Results and lessons from a hospital-wide initiative incentivised by delivery system reform to improve infection prevention and sepsis care

Pranavi Sreeramoju, Karla Voy-Hatter, Calvin White, Rosechelle Ruggiero, Carlos Girod, Joseph Minei, Karen Garvey, Judith Herrington, Abu Minhajuddin, Christopher Madden, Robert Haley, Fred Cerise

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1 Scopus citations


Background An academic safety-net hospital leveraged the federally funded state Delivery System Reform Incentive Payment programme to implement a hospital-wide initiative to reduce healthcare-associated infections (HAIs) and improve sepsis care. Methods The study period was from 2013 to 2017. The setting is a 770-bed urban hospital with six intensive care units and a large emergency department. Key interventions implemented were (1) awareness campaign and clinician engagement, (2) implementation of HAI and sepsis bundles, (3) education of clinical personnel using standardised curriculum on bundles, (4) training of key managers, leaders and personnel in quality improvement methods, and (5) electronic medical record-based clinical decision support. Throughout the 5-year period, staff received frequent, clear, visible and consistent messages from leadership regarding the importance of their participation in this initiative, performing hand hygiene and preventing potential regulatory failures. Several process measures including bundle compliance, hand hygiene and culture of safety were monitored. The primary outcomes were rates of central line-associated bloodstream infection (CLABSI), catheter-associated urinary tract infection (CAUTI), surgical site infection (SSI) and sepsis mortality. Results From 2013 to 2017, the hospital-wide rates of HAI reduced: CLABSI from 1.6 to 0.8 per 1000 catheter-days (Poisson regression estimate: -0.19; 95% CI -0.29 to -0.09; p=0.0002), CAUTI from 4.7 to 1.3 per 1000 catheter-days (-0.34; -0.43 to -0.26; p<0.0001) and SSI after 18 types of procedures from 3.4% to 1.3% (-0.29; -0.34 to -0.24; p<0.0001). Mortality of patients presenting to emergency department with sepsis reduced from 9.4% to 2.9% (-0.42; -0.49 to -0.36; p<0.0001). Adherence to bundles of care and hand hygiene and the hospital culture of patient safety improved. Results were sustained through 2019. Conclusion A hospital-wide initiative incentivised by the Delivery System Reform Incentive Payment programme succeeded in reducing HAI and sepsis mortality over 5 years in a sustainable manner.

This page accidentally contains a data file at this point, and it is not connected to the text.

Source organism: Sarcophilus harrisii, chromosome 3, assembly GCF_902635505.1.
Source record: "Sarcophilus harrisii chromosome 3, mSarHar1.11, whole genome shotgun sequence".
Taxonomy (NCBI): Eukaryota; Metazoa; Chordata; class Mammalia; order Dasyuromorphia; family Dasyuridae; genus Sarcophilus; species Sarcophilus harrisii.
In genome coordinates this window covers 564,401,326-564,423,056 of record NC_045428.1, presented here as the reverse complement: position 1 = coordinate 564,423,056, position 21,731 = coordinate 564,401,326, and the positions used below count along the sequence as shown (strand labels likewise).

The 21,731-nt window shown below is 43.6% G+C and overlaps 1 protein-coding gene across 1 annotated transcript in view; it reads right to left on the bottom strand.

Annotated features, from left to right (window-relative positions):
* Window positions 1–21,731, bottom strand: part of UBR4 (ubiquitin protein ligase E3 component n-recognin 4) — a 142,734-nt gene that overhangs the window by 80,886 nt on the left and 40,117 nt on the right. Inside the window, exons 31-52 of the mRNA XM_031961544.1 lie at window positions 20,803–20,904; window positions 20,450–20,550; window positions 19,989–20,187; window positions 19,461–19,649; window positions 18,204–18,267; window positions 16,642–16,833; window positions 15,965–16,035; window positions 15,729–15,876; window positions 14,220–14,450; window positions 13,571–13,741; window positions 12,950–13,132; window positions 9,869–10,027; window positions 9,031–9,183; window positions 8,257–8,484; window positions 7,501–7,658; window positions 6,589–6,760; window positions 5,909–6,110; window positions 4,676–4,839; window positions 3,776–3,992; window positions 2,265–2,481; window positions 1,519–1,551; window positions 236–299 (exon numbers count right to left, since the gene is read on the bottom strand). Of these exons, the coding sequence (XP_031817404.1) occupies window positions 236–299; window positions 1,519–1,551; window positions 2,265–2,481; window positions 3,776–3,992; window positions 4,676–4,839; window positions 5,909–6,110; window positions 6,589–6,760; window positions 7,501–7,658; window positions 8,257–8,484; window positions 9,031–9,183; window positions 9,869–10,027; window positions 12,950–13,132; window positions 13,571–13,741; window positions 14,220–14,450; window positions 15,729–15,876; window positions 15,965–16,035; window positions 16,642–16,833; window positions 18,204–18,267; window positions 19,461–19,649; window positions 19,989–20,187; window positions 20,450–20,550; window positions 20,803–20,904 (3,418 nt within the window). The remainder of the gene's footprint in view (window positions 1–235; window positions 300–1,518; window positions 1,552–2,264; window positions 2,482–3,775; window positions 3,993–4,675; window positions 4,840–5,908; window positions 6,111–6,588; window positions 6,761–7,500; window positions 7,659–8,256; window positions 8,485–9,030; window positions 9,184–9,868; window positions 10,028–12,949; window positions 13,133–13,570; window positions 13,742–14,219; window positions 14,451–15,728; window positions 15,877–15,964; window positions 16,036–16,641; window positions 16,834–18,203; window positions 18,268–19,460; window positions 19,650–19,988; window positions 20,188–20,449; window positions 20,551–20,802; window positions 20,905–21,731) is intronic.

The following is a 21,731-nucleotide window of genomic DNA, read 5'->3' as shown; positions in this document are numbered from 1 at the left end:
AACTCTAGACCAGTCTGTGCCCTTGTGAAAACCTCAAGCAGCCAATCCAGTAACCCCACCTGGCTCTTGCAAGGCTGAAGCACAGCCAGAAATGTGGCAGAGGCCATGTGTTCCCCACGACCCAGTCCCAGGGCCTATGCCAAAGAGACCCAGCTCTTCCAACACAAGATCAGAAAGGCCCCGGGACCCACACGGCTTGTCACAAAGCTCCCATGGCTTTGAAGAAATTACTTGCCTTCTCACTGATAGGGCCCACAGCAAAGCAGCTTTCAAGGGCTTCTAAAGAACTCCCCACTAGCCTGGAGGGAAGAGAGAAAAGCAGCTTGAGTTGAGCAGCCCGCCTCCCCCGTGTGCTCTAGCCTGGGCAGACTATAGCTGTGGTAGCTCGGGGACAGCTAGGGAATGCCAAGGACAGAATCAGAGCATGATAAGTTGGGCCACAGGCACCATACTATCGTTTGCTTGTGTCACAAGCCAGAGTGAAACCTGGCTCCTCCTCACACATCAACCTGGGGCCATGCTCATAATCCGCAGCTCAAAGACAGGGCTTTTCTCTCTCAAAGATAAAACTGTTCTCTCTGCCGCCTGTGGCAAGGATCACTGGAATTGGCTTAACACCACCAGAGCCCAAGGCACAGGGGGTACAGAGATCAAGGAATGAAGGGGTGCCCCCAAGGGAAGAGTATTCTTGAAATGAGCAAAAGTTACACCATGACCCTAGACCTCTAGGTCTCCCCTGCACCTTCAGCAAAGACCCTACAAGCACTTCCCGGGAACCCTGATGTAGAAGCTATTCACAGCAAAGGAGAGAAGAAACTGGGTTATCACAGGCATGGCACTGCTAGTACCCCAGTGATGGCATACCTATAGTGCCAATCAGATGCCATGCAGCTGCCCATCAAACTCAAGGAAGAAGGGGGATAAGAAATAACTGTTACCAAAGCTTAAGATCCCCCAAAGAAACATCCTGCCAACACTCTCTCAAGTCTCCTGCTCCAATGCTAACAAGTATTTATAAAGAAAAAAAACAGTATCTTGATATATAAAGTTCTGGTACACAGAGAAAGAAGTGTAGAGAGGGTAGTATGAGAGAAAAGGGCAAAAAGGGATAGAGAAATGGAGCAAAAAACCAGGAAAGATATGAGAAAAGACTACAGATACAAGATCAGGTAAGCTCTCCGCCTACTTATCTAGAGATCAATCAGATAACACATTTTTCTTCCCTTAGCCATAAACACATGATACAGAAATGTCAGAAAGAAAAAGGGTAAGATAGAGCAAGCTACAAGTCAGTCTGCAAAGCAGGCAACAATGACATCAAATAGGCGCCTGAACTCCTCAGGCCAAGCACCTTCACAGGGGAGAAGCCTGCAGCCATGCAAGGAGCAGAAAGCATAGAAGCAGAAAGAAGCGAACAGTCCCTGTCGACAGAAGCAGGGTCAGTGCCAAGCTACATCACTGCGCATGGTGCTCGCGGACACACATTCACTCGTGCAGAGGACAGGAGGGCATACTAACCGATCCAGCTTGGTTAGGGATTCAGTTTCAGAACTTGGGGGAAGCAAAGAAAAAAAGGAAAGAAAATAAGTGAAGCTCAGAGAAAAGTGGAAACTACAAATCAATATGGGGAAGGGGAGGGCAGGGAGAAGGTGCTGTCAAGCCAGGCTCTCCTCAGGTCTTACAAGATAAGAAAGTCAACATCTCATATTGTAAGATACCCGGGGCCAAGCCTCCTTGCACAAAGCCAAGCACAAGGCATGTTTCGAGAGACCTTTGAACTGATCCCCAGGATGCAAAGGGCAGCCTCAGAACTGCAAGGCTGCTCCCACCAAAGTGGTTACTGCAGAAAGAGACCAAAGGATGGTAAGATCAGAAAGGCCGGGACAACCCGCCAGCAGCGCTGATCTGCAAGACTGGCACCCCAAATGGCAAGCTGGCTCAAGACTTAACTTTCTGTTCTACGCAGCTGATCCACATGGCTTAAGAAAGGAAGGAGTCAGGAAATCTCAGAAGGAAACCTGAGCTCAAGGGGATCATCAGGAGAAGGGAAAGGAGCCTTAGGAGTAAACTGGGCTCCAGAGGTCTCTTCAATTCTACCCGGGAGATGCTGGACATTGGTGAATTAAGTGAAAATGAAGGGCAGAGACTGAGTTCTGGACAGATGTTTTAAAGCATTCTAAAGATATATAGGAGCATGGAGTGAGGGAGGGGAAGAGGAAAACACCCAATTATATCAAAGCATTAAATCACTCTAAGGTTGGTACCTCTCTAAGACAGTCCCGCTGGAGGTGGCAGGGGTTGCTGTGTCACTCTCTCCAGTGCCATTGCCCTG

Original languageEnglish (US)
Article numbere001189
JournalBMJ Open Quality
Issue number1
StatePublished - Feb 4 2021


  • health policy
  • healthcare quality improvement
  • infection control
  • nosocomial infections
  • patient safety

ASJC Scopus subject areas

  • Leadership and Management
  • Health Policy
  • Public Health, Environmental and Occupational Health


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